United States border authorities are increasingly relying on X-rays to scan vehicles and luggage for drugs being smuggled at ports of entry and more, according to a new report.
Back in January, Customs and Border Protection officers seized the largest stash of fentanyl (an extremely dangerous synthetic
While some in the U.S. are clamoring for a wall, data sourced from the CBP appears to tell a different story about the flow of drugs into the country. Last year, about 90 percent of heroin, 88 percent of cocaine, 87 percent of meth and 80 percent of fentanyl seized by authorities were caught at legal ports of entry.
So the CBP and other government entities are increasingly deploying X-rays to scan anything from handheld luggage to entire vehicles at ports of entry.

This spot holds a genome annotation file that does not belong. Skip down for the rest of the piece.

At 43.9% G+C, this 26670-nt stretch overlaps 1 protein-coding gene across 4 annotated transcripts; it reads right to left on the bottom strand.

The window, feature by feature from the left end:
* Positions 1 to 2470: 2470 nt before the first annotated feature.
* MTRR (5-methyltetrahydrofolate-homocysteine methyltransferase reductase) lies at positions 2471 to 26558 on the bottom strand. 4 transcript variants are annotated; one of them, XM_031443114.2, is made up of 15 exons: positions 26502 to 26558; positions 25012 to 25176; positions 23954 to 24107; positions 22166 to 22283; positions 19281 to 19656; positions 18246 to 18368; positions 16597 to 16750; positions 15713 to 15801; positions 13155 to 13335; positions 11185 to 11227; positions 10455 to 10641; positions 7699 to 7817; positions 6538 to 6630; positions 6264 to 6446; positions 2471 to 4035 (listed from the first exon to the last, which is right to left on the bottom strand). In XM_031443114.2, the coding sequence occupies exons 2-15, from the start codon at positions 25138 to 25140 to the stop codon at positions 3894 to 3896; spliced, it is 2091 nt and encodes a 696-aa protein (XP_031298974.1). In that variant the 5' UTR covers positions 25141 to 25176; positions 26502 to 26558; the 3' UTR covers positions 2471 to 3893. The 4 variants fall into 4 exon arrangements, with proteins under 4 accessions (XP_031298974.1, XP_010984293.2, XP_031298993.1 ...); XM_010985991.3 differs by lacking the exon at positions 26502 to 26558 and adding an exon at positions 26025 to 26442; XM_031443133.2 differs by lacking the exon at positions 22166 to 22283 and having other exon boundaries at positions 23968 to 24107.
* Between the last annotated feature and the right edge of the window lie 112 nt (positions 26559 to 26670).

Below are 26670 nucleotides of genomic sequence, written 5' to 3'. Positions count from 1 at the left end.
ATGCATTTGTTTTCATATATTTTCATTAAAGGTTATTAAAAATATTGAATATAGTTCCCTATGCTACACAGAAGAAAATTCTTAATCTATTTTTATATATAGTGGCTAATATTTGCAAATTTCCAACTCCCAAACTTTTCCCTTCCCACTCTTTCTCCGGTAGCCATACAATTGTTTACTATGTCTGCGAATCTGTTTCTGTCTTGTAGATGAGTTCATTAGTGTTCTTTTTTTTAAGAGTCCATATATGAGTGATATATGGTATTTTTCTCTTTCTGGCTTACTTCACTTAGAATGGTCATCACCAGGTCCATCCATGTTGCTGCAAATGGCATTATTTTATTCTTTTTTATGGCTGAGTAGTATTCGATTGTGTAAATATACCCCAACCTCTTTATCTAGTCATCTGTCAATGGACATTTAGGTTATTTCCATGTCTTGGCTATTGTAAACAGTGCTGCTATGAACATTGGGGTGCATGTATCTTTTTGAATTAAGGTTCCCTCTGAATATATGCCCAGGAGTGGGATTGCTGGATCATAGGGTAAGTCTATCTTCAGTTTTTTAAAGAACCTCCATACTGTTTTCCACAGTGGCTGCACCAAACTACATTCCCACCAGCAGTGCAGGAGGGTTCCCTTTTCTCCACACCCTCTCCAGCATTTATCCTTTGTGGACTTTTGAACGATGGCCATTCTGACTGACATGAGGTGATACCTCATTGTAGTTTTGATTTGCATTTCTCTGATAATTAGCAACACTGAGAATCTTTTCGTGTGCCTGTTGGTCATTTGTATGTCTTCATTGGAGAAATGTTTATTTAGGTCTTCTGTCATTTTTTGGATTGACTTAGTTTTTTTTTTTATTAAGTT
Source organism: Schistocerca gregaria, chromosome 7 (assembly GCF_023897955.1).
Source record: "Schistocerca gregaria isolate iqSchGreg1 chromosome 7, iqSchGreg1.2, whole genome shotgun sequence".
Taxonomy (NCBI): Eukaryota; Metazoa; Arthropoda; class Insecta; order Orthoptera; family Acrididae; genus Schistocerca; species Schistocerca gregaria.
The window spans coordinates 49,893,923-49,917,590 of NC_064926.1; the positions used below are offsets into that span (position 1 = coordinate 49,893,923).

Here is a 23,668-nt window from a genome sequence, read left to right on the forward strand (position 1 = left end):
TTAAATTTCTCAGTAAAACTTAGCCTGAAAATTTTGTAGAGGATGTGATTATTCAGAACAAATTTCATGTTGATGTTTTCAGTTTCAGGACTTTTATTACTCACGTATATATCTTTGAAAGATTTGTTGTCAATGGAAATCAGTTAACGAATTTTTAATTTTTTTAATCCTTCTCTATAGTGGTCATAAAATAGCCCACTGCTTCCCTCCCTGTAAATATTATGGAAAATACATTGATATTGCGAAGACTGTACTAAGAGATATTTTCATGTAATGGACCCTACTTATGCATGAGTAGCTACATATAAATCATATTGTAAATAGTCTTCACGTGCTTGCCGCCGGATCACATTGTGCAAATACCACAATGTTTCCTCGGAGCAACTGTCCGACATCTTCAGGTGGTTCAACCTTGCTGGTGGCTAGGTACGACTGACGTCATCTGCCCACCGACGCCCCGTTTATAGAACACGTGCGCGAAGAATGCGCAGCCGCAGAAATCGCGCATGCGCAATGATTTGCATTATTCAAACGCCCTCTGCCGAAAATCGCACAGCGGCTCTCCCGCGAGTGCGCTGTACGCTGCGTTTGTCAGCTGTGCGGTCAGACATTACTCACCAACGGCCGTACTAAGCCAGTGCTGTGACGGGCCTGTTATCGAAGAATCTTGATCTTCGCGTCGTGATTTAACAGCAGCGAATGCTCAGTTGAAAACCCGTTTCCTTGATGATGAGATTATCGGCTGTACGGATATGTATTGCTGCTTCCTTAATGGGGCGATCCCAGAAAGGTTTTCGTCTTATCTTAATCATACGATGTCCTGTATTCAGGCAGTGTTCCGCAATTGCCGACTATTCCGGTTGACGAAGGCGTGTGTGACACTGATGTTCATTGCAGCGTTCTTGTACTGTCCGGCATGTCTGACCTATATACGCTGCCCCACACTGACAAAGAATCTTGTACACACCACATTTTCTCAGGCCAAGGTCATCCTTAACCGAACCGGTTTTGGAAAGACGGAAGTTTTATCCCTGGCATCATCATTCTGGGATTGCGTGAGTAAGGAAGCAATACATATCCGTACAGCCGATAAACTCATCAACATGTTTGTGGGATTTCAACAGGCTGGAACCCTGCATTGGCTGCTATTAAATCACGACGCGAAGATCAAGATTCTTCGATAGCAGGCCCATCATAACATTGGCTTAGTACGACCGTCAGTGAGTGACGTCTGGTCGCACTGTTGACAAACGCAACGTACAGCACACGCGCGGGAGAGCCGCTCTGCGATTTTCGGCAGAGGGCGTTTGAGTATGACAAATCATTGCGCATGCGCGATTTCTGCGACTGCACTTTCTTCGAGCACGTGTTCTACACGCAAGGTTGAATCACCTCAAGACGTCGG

More specifically, they’re using what they call “nonintrusive inspection systems.” The X-ray-based scanners allow border agents to more quickly search vehicles and keep traffic flowing at the border.
A CBP spokesperson told CNET that the agency has more than 300 car-sized scanners, 3,500 smaller X-rays, and 35,000 handheld scanners at U.S. ports of entry.
As far as the privacy implications, the systems are a similar type of security that you’d see at the airport. In fact, they’re probably less intrusive because they’re designed to scan vehicles and not people. They could also help prevent more intensive searches — such as ripping out car door panels or thoroughly combing a car’s interior.
And while some may be worried about the health effects of being beamed with radiation, the CBP claims that it’s isn’t a concern because the machines emit a “low” level of radiation. According to the agency, it would take about 2,000 exposures to equal on hospital chest X-ray.
All in all, it appears to be a much more efficient and faster system for catching drugs at the border — one that could help speed up border crossings but also clamp down on drug smuggling.